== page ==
Besides, there is no debate and discussion on the issues that affect the people in the region. Eliminating autocratic patterns of leadership in the Arab world is hard. Up to date, the education systems within this region focus on rote learning, and there is no focus on questioning and analysis. Even political discussions in the Arab TV channels would often end up in better exchanges. Being able to agree and conceding to an opponent is one of the pillars of democracy. However, this does not seem to be the case is most of the discourses in the TVs. One thing that seems clear is that the mindset of the people within the region does not seem to have changed (Davis, 2016). The practice of democracy appears to be different in the Arab world.  There is no such evidence that people are ready to tolerate divergent ideas. With such a mindset it has become hard to end aristocracy and replace it with democracy.

The other problem that seems to trouble the region is that Democracy appears to be singular. For instance, the presidential election in Syria is taking place in a nation that is torn apart by war. In the regions where the government is in control, the circumstances are not different from the ones prevailing the 2011 (Davis, 2016). Without a serious challenger to the Bashar in a one-party state, the polls might only seem like a mere formality. Democracy is not just about elections but somewhat competitive elections where everyone has the freedom to vie and get elected. However, in the case of Syria that does not seem to be the case. It only seems to be the case aristocratic leadership that has just been masked into democracy. The same situation appears to be facing Libya. Since the overthrow of Gaddafi, the country experienced a free election in 2012 that was supposed to bring a new era in the country. However, the central authorities and institutions have not been able to deal with the militia. The idea of having democratic systems does not seem to be taking root in the country. Of all the countries that experienced the uprising, with Tunisia being the first are yet to have some stability (Davis 2016). The Army remains at the helm of power. In the quest to change the country the political groups made some concession and allowed some changes in the constitution that seek to meet the needs of the larger society. With all these nations struggling it is remains a significant concern on the impact of the Arab spring on the communities in the region.

However, it is important to point out that the decision to radically change the system of leadership in these countries came from a citizenry that felt they could no longer handle the aristocratic administration. Over the years the western nations have been trying to bring about democracy in the region. However, their approach has been a slow and non-combative one. The primary reason that these western nations have failed to achieve any justice in the area was that they were in cooperation with the aristocratic leaders. These leaders allowed them to take resources from the region, and thus the western powers shifted their focus from calling for democracy to being a party to the aristocratic leadership.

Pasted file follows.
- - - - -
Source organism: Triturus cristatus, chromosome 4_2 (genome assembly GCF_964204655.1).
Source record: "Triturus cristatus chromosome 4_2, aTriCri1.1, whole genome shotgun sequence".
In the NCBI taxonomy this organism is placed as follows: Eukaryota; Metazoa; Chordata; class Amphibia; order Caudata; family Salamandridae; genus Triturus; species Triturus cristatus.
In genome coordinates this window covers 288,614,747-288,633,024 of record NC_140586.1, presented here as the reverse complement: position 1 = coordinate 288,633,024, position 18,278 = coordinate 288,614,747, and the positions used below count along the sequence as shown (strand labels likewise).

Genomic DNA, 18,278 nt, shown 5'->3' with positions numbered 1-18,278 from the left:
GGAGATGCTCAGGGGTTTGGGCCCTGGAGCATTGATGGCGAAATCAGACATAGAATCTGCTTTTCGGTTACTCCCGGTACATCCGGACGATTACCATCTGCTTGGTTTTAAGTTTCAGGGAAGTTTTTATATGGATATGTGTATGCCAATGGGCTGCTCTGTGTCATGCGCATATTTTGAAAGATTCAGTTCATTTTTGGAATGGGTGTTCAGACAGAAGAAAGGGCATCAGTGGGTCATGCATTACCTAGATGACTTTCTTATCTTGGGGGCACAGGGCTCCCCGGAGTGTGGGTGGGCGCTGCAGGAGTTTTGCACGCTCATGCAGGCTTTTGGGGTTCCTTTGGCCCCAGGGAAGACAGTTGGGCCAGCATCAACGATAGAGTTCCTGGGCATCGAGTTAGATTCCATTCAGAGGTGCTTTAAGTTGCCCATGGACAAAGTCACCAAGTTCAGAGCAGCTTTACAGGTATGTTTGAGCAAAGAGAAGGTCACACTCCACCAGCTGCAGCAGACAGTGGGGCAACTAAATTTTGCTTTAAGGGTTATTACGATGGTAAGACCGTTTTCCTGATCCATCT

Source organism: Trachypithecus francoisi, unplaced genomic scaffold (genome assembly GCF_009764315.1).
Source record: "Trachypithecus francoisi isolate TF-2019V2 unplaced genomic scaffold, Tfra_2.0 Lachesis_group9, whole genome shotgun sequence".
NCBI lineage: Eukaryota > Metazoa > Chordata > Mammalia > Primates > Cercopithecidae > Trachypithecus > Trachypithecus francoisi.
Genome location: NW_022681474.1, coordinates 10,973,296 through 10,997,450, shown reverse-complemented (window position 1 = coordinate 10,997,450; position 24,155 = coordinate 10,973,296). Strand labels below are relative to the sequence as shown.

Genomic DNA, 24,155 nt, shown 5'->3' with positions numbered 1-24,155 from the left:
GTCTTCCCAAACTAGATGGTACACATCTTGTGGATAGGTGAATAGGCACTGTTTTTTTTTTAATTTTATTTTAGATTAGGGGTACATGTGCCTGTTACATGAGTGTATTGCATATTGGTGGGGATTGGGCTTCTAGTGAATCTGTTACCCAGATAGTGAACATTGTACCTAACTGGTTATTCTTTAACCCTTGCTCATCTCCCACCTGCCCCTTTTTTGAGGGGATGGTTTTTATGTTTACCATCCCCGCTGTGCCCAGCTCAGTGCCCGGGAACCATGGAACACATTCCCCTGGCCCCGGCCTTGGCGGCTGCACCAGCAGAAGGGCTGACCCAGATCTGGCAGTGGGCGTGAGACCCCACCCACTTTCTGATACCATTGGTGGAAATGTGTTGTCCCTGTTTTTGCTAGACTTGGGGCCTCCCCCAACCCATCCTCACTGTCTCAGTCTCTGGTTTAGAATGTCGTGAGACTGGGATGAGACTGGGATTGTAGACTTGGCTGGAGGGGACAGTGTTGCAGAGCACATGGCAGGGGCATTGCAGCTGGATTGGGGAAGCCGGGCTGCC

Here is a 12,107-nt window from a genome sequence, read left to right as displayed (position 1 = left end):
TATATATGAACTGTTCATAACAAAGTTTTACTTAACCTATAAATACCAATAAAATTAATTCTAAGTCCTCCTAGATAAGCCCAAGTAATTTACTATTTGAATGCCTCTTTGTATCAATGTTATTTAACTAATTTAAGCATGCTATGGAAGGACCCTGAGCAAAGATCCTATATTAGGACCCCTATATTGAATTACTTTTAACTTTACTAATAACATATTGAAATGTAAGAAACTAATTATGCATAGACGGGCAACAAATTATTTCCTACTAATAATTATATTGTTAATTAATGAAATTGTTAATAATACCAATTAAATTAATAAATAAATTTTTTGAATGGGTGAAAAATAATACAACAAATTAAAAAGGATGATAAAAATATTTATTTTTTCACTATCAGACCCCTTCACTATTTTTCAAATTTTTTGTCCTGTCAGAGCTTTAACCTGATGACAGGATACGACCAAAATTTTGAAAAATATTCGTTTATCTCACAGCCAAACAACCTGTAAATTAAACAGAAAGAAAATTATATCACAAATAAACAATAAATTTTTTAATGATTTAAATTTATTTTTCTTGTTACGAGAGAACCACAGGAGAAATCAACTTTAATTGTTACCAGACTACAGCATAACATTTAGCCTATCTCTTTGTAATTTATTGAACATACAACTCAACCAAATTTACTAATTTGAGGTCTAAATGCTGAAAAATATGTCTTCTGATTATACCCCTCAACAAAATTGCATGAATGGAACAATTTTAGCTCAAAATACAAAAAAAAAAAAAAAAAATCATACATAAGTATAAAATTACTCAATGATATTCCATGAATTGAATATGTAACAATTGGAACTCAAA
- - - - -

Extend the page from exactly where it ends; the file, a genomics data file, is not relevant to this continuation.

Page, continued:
In most cases, the leaders would often stage manage some form of democracy, and the western nations did not seem to care so much. Therefore, when the people decided to take things up their way was as a result of being fed up with the sit and wait for the approach. While this approach might not have seemed to achieve the intended goal, it is only a matter of time before these nations produce full democracy. Looking back at the history of the developed land, justice was not just a one year’s event. These countries have taken years to achieve full democracy. Therefore it is essential to give these nations that time and space to grow their democracy.




Aman, M. M. (2017). The Rise and Demise of the Middle East Quest for Reforms, 2011–2017. Digest of Middle East Studies26(1), 170-186.

Davis, J. (2016). Introduction: The Arab Spring and Arab Thaw. In The Arab Spring and Arab Thaw (pp. 11-20). Routledge.

Davis, J. (2016). The Arab Spring and Arab thaw: unfinished revolutions and the quest for democracy. Routledge.

Mari, A. (2017). Democracy promotion and stability in Egypt and Tunisia: Discursive configurations of the European Neighbourhood Policy after the Arab uprisings (Master’s thesis).

Shahin, A. F. (2017). The quest for legitimacy: the Egyptian state from Nasser to Sisi (Doctoral dissertation, University of St Andrews).